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  1. #1
    okay maybe not. mmerner's Avatar
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    where to get screws?

    I strip, break and round-out heads of alot of screws. I usually just head over to the local ace or true value hardware stores for a replacement. Is this okay to do or are special bike shop screws recommended?
    question everything.

  2. #2
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    Uless the screw has a special head or shank, the hardware stores screws are fine. I will often replace a rusty screw with a stainless steel one fro the hardware store. The problem is, the local mom and pop stores that had metric stainless crews are getting hard to find, the big box stores just don't have the variety.

  3. #3
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    Nothing wrong with a hardware store but a "fastener" store will usully have a better selection.

    Al

  4. #4
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    I've been using an online shop called Fastener-Express with good results. They have plenty of metric stainless-steel fasteners available in small quantities at good prices.

  5. #5
    Life is short Ride hard
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    Sorry, it seems to me the OP is a few screws short. Sorry about the screw joke we will be returning you to the orginal programming
    The Ferrari ('05 Bianchi Forza) had a flat (Stupid Glass) the Japanese wagon ('77 Nishiki with Arkel Utility Basket) was in the body shop (On my bench being repainted...repent ye rust)
    so I took the SUV ( Cannondale V2000 Active 100SL)

  6. #6
    Double Naught Spy TrekDen's Avatar
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    Here's a couple to look at online if you'd like.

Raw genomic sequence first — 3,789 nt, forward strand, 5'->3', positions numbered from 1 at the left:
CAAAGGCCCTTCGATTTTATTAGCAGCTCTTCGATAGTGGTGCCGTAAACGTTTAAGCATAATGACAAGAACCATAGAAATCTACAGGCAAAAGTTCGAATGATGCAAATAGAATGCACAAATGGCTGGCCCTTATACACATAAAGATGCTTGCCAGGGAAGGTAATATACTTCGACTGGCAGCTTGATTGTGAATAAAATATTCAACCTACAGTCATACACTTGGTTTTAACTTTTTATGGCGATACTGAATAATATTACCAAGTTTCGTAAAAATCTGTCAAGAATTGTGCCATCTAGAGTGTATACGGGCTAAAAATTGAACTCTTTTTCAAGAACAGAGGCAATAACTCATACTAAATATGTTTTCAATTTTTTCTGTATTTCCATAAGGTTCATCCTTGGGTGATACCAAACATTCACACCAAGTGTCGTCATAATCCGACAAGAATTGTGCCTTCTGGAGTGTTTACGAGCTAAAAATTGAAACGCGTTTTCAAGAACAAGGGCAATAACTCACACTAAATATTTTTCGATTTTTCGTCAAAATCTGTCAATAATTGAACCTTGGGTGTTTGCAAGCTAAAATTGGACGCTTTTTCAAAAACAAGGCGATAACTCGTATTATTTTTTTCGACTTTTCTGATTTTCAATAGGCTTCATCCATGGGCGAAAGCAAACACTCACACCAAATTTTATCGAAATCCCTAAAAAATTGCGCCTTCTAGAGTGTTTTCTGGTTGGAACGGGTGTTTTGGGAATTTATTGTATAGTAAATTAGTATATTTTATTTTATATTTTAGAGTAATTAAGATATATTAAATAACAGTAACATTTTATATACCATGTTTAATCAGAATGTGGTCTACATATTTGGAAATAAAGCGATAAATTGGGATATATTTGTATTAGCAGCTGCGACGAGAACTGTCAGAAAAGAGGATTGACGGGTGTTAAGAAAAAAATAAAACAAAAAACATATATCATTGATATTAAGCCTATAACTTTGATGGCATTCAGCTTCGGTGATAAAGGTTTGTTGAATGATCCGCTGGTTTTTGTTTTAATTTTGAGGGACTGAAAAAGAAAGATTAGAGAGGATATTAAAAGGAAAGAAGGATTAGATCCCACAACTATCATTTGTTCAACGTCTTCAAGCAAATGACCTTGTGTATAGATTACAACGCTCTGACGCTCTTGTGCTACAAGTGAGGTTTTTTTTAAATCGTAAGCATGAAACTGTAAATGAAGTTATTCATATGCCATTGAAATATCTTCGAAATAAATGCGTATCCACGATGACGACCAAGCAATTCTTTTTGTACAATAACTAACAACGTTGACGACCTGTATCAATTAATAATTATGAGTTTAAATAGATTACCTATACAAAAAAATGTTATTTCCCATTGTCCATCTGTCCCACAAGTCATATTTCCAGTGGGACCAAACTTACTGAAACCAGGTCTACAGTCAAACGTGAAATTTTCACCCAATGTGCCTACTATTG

BikeToolsEtc

    LooseScrews Bicycle Parts

  7. #7
    Klaatu barada nikto cascade168's Avatar
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    These folks are great:

    http://www.boltdepot.com/

    Everything comes neatly labelled and in individual bags. Fast service and shipping. Good prices. I've tried a bunch of different places and these folks are the best I have found.
    "Work is the curse of the drinking class."
    - Oscar Wilde

  8. #8
    Klaatu barada nikto cascade168's Avatar
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    Quote Originally Posted by leob1
    Uless the screw has a special head or shank, the hardware stores screws are fine. I will often replace a rusty screw with a stainless steel one fro the hardware store. The problem is, the local mom and pop stores that had metric stainless crews are getting hard to find, the big box stores just don't have the variety.
    I think this is a good perspective on what's available "down the street". In my experience, the local h/w store or Home Depot is less than a 50/50 shot for what I want. The specialty fastener websites, such as the one I listed in the last post, seem to do much better - especially for stainless metric fasteners. I usually buy the sizes I think I need and some bigger and smaller. For bikes, 90% of what you need is 4, 5, or 6mm.
    "Work is the curse of the drinking class."